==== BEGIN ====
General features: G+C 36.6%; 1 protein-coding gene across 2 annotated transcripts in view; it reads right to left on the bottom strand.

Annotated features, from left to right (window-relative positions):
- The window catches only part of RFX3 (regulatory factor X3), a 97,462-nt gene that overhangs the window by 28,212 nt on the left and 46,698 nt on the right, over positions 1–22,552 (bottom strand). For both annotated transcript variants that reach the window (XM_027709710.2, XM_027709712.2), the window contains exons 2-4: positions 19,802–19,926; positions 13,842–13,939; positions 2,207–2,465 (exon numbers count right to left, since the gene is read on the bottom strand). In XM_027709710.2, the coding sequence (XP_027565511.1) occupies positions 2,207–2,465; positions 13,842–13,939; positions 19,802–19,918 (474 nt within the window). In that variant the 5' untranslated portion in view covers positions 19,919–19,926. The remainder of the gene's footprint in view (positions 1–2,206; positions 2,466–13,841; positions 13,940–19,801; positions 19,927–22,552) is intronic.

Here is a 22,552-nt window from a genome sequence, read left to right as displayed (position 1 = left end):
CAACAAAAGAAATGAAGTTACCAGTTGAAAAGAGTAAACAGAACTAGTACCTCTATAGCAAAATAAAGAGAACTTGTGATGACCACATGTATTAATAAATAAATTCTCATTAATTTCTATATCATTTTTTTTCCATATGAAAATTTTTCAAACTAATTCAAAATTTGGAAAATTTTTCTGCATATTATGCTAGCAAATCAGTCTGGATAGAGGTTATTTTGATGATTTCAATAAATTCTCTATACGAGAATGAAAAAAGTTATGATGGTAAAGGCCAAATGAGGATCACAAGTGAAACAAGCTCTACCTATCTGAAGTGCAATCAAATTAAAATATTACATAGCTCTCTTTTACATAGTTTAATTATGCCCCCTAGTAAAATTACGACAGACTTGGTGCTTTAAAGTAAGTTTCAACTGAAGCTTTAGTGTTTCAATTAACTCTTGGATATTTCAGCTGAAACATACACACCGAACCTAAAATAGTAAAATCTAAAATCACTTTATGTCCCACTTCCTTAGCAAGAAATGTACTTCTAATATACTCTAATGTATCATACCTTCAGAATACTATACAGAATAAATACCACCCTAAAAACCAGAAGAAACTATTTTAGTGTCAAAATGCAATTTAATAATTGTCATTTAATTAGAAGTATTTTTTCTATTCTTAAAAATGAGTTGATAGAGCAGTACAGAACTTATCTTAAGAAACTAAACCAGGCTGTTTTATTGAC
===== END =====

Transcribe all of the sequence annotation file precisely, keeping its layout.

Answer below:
General features: G+C 36.6%; 1 protein-coding gene across 2 annotated transcripts in view; it reads right to left on the bottom strand.

Annotated features, from left to right (window-relative positions):
- The window catches only part of RFX3 (regulatory factor X3), a 97,462-nt gene that overhangs the window by 28,212 nt on the left and 46,698 nt on the right, over positions 1–22,552 (bottom strand). For both annotated transcript variants that reach the window (XM_027709710.2, XM_027709712.2), the window contains exons 2-4: positions 19,802–19,926; positions 13,842–13,939; positions 2,207–2,465 (exon numbers count right to left, since the gene is read on the bottom strand). In XM_027709710.2, the coding sequence (XP_027565511.1) occupies positions 2,207–2,465; positions 13,842–13,939; positions 19,802–19,918 (474 nt within the window). In that variant the 5' untranslated portion in view covers positions 19,919–19,926. The remainder of the gene's footprint in view (positions 1–2,206; positions 2,466–13,841; positions 13,940–19,801; positions 19,927–22,552) is intronic.

Here is a 22,552-nt window from a genome sequence, read left to right as displayed (position 1 = left end):
CAACAAAAGAAATGAAGTTACCAGTTGAAAAGAGTAAACAGAACTAGTACCTCTATAGCAAAATAAAGAGAACTTGTGATGACCACATGTATTAATAAATAAATTCTCATTAATTTCTATATCATTTTTTTTCCATATGAAAATTTTTCAAACTAATTCAAAATTTGGAAAATTTTTCTGCATATTATGCTAGCAAATCAGTCTGGATAGAGGTTATTTTGATGATTTCAATAAATTCTCTATACGAGAATGAAAAAAGTTATGATGGTAAAGGCCAAATGAGGATCACAAGTGAAACAAGCTCTACCTATCTGAAGTGCAATCAAATTAAAATATTACATAGCTCTCTTTTACATAGTTTAATTATGCCCCCTAGTAAAATTACGACAGACTTGGTGCTTTAAAGTAAGTTTCAACTGAAGCTTTAGTGTTTCAATTAACTCTTGGATATTTCAGCTGAAACATACACACCGAACCTAAAATAGTAAAATCTAAAATCACTTTATGTCCCACTTCCTTAGCAAGAAATGTACTTCTAATATACTCTAATGTATCATACCTTCAGAATACTATACAGAATAAATACCACCCTAAAAACCAGAAGAAACTATTTTAGTGTCAAAATGCAATTTAATAATTGTCATTTAATTAGAAGTATTTTTTCTATTCTTAAAAATGAGTTGATAGAGCAGTACAGAACTTATCTTAAGAAACTAAACCAGGCTGTTTTATTGAC